Source material

The Mesker companies were equal parts contributors and benefactors of the Industrial Revolution. The pendulum may have swung more towards the former, but it must nonetheless be acknowledged that the companies relied on raw materials and distribution systems established by others in order to fashion and sell their products. Without the raw materials—wood, several kinds of metal, and glass—they would have been unable to make their sought-after building fronts. In 1905 alone Mesker Brothers Iron Works brought in 45 train car loads, or 950 tons, of material from 15 various companies.

So what exactly did Mesker need to manufacture their ornamental building products? And where did these items come from? Thanks to the meticulously detailed accounting journal of Mesker Brothers Iron Works, called Ben’s Bible (after Bernard “Ben” Theodore Mesker), answers to these questions are possible, at least as they concern the St. Louis Mesker firm. We can only surmise whether the Evansville company operated by their brother George likewise had to rely on raw, or more technically correct, semi-processed, materials from similarly numerous sources, and the catalogs of George L. Mesker & Co. specifically touted that it was not dependent on other manufacturers for supplies.

Black (non-galvanized) and galvanized iron sheets, typically 30 inches wide and 96 to 120 inches long and in gauges ranging from 20 to 28, were an elemental product necessary for Mesker to stamp, bend, cut and form into various facade components. These were ordered from a number of Midwestern and Eastern states. Some were obtained directly in St. Louis from Granite Iron Rolling Mills, Bannantine Galvanized Iron Co., St. Louis Stamping Co., Geisel Manufacturing Co., E. Souther & Bro., Excelsior Manufacturing Co., and National Enameling and Stamping Co. Several Illinois companies based in Chicago also sold to Mesker, including Illinois Steel Co., Inland Steel Co., Scully Steel & Iron Co., and Nelson B. Williams. Some of the iron came from Indiana (John McVoy & Co., Muncie; Western Tin Plate & Sheet Co., Greencastle; Corning Steel Co., Hammond; and Atlanta Tin Plate & Sheet Mill Co., Atlanta) and Kentucky (Newport Rolling Mill Co., Newport; Ashland Sheet Mill Co., Ashland; and Moeschl-Edwards Corrugating Co., Covington). Suppliers from West Virginia were Whitaker Iron Co. and Wheeling Corrugating Co., both from Wheeling. A single New York-based company of Sidney Shepherd & Co. in Buffalo also shipped some iron to Mesker Brothers. However, the biggest suppliers were the steel mills of Pennsylvania and Ohio. Most of Pennsylvanian iron came from Pittsburgh (American Steel Co., Republic Iron Works, Moorehead-McLeane Co., Zug Iron & Steel Co., and Goff, Horner & Co.), but also from Apollo (Apollo Iron & Steel Co.), Sharon (Sharon Iron Co.), and Donora (Union Steel Co.). Ohio iron makers from whom Mesker Bros. bought are almost too numerous to mention (but we’ll give it a try): Cincinnati Rolling Mill Co., Cincinnati; American Rolling Mill Co., Middletown; Cincinnati Corrugating Co., Piqua; New Philadelphia Iron & Steel Co., New Philadelphia; Cleveland Steel Co., Cleveland; Aetna Standard Iron & Steel Company, Bridgeport; Reeves Iron Co., Canal Dover; Eagle Iron & Steel Co., Ironton; Cambridge Iron & Steel Co., Cambridge; Massillon Rolling Mill Co., Massillon; Portsmouth Steel Co., Portsmouth; and Youngstown Iron Sheet & Tube Co., Youngstown. Several were based in Canton—Berger Manufacturing Co., Stark Rolling Mill Co., and Canton Art Metal Co.—and Niles—Ohio Galvanizing & Manufacturing Co., Falcon Iron & Nail Co., Empire Iron & Steel Co., and New Process Galvanizing Co.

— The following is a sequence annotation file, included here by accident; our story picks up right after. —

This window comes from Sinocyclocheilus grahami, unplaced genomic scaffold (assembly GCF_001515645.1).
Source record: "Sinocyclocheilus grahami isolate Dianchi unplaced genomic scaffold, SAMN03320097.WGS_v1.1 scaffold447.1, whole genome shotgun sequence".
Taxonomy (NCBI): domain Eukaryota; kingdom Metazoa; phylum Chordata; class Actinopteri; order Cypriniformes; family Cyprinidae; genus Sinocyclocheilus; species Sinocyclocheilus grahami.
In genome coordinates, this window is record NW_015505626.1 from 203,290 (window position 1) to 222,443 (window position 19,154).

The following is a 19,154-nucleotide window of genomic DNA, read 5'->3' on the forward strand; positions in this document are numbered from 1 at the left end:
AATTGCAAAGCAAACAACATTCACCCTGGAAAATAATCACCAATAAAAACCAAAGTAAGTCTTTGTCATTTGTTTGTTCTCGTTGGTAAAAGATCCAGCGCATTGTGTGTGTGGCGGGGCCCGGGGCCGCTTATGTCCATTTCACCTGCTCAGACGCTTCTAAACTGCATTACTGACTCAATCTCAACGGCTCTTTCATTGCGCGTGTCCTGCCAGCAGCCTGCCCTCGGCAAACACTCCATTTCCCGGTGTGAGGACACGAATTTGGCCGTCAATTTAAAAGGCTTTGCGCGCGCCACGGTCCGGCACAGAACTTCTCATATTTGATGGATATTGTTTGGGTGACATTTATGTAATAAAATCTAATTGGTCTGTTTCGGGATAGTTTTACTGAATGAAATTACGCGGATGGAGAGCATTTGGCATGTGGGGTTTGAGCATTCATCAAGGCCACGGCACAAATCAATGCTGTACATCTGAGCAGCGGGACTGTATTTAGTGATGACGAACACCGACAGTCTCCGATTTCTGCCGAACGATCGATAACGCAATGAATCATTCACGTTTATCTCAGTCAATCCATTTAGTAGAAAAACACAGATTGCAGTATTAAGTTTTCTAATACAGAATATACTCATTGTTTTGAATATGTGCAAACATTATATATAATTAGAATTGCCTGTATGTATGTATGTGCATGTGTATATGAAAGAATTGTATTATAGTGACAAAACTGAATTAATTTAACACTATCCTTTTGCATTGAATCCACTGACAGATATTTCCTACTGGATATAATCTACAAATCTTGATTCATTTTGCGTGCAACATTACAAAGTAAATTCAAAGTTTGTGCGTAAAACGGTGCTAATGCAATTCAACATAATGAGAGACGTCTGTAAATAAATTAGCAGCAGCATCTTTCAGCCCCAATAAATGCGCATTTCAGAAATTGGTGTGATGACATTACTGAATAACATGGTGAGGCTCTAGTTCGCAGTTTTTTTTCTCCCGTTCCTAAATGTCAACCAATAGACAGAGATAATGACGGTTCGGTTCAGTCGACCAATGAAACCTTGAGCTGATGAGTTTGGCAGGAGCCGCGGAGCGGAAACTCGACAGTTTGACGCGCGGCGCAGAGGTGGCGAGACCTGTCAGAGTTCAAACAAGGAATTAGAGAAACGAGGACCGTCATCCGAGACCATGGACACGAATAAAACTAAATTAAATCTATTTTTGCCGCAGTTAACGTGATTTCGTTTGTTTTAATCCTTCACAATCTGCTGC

Detailed accounting information regarding galvanized iron purchased for stock, for years 1900 to 1902. The information includes dates, supplier names, sizes, weight, and cost. From Ben’s Bible, page 1052. Image courtesy of David Mesker (original at the National Building Arts Center, Sauget, Illinois).

Sheet zinc, softer than iron and therefore used for deeper embossing, was ordered from Gerock Bros. Manufacturing Co., St. Louis, MO; Matthiessen & Hegeler Zinc Co., LaSalle, IL; and Illinois Zinc Co., Peru, IL. An example of a zinc stamping by Mesker Brothers Iron Works is below.

An example of a popular Mesker Bros. motif, executed in stamped zinc. This one is from the Stewardson Opera Hall in Stewardson, IL.

Sills and columns for storefronts were made of heavy plate steel shipped largely from Pennsylvania (Central Iron & Steel Co., Harrisburg; Lukens Steel Co., Coatesville; Coatesville Rolling Mill Co., Coatesville; Worth Bros. Co., Coatesville; American Iron & Steel Co., Lebanon; Cambria Steel Co., Philadelphia; Jones & Laughlin Steel Co., Pittsburgh; Carnegie Steel Co., Pittsburgh; Schoenberger Steel Co., Pittsburgh) and Ohio (Portsmouth Steel Co., Portsmouth; La Belle Steel Works, Steubenville; Cleveland Rolling Mill Co., Cleveland; Cleveland Steel Co., Cleveland). Other plate steel manufacturers that supplied to Mesker included Illinois Steel Co., Chicago, IL; Riverside Iron Works, Wheeling, WV; Tennessee Coal, Iron & Railway Co., Birmingham, AL; and A. Mitchell Tractor Co., Seattle, WA. The material was also obtained locally in St. Louis from C. Hagar Iron Co., Beck & Corbet, Ewald Iron Co., and Western Iron & Supply Co.